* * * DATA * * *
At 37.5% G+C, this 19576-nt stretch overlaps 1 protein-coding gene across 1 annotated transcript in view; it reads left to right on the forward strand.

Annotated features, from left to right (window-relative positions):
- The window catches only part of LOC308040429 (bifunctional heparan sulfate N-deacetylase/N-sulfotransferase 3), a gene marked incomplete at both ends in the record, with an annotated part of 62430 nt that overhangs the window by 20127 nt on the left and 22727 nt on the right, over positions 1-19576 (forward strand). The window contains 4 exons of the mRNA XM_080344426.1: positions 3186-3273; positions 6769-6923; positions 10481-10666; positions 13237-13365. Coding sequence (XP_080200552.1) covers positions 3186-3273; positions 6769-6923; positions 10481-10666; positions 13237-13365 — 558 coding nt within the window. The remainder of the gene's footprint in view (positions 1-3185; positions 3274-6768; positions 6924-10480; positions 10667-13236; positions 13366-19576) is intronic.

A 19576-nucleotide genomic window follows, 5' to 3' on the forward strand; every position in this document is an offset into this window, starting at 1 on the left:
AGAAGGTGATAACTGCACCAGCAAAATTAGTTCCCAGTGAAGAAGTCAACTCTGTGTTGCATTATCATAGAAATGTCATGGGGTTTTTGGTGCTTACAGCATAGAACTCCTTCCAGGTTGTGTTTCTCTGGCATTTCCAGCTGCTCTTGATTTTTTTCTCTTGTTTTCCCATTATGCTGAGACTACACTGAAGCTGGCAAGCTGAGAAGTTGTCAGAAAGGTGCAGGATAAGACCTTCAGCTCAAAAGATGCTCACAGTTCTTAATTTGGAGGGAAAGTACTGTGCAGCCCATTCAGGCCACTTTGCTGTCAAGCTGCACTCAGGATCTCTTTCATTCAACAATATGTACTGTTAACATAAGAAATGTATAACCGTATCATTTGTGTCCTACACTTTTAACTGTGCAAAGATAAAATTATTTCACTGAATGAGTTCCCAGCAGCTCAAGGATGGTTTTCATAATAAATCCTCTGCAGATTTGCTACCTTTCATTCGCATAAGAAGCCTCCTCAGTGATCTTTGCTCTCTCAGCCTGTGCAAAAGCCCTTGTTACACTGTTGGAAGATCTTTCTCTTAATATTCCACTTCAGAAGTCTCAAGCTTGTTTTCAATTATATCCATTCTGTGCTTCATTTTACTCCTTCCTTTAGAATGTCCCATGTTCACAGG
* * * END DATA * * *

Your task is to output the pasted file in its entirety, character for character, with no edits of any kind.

At 37.5% G+C, this 19576-nt stretch overlaps 1 protein-coding gene across 1 annotated transcript in view; it reads left to right on the forward strand.

Annotated features, from left to right (window-relative positions):
- The window catches only part of LOC308040429 (bifunctional heparan sulfate N-deacetylase/N-sulfotransferase 3), a gene marked incomplete at both ends in the record, with an annotated part of 62430 nt that overhangs the window by 20127 nt on the left and 22727 nt on the right, over positions 1-19576 (forward strand). The window contains 4 exons of the mRNA XM_080344426.1: positions 3186-3273; positions 6769-6923; positions 10481-10666; positions 13237-13365. Coding sequence (XP_080200552.1) covers positions 3186-3273; positions 6769-6923; positions 10481-10666; positions 13237-13365 — 558 coding nt within the window. The remainder of the gene's footprint in view (positions 1-3185; positions 3274-6768; positions 6924-10480; positions 10667-13236; positions 13366-19576) is intronic.

A 19576-nucleotide genomic window follows, 5' to 3' on the forward strand; every position in this document is an offset into this window, starting at 1 on the left:
AGAAGGTGATAACTGCACCAGCAAAATTAGTTCCCAGTGAAGAAGTCAACTCTGTGTTGCATTATCATAGAAATGTCATGGGGTTTTTGGTGCTTACAGCATAGAACTCCTTCCAGGTTGTGTTTCTCTGGCATTTCCAGCTGCTCTTGATTTTTTTCTCTTGTTTTCCCATTATGCTGAGACTACACTGAAGCTGGCAAGCTGAGAAGTTGTCAGAAAGGTGCAGGATAAGACCTTCAGCTCAAAAGATGCTCACAGTTCTTAATTTGGAGGGAAAGTACTGTGCAGCCCATTCAGGCCACTTTGCTGTCAAGCTGCACTCAGGATCTCTTTCATTCAACAATATGTACTGTTAACATAAGAAATGTATAACCGTATCATTTGTGTCCTACACTTTTAACTGTGCAAAGATAAAATTATTTCACTGAATGAGTTCCCAGCAGCTCAAGGATGGTTTTCATAATAAATCCTCTGCAGATTTGCTACCTTTCATTCGCATAAGAAGCCTCCTCAGTGATCTTTGCTCTCTCAGCCTGTGCAAAAGCCCTTGTTACACTGTTGGAAGATCTTTCTCTTAATATTCCACTTCAGAAGTCTCAAGCTTGTTTTCAATTATATCCATTCTGTGCTTCATTTTACTCCTTCCTTTAGAATGTCCCATGTTCACAGG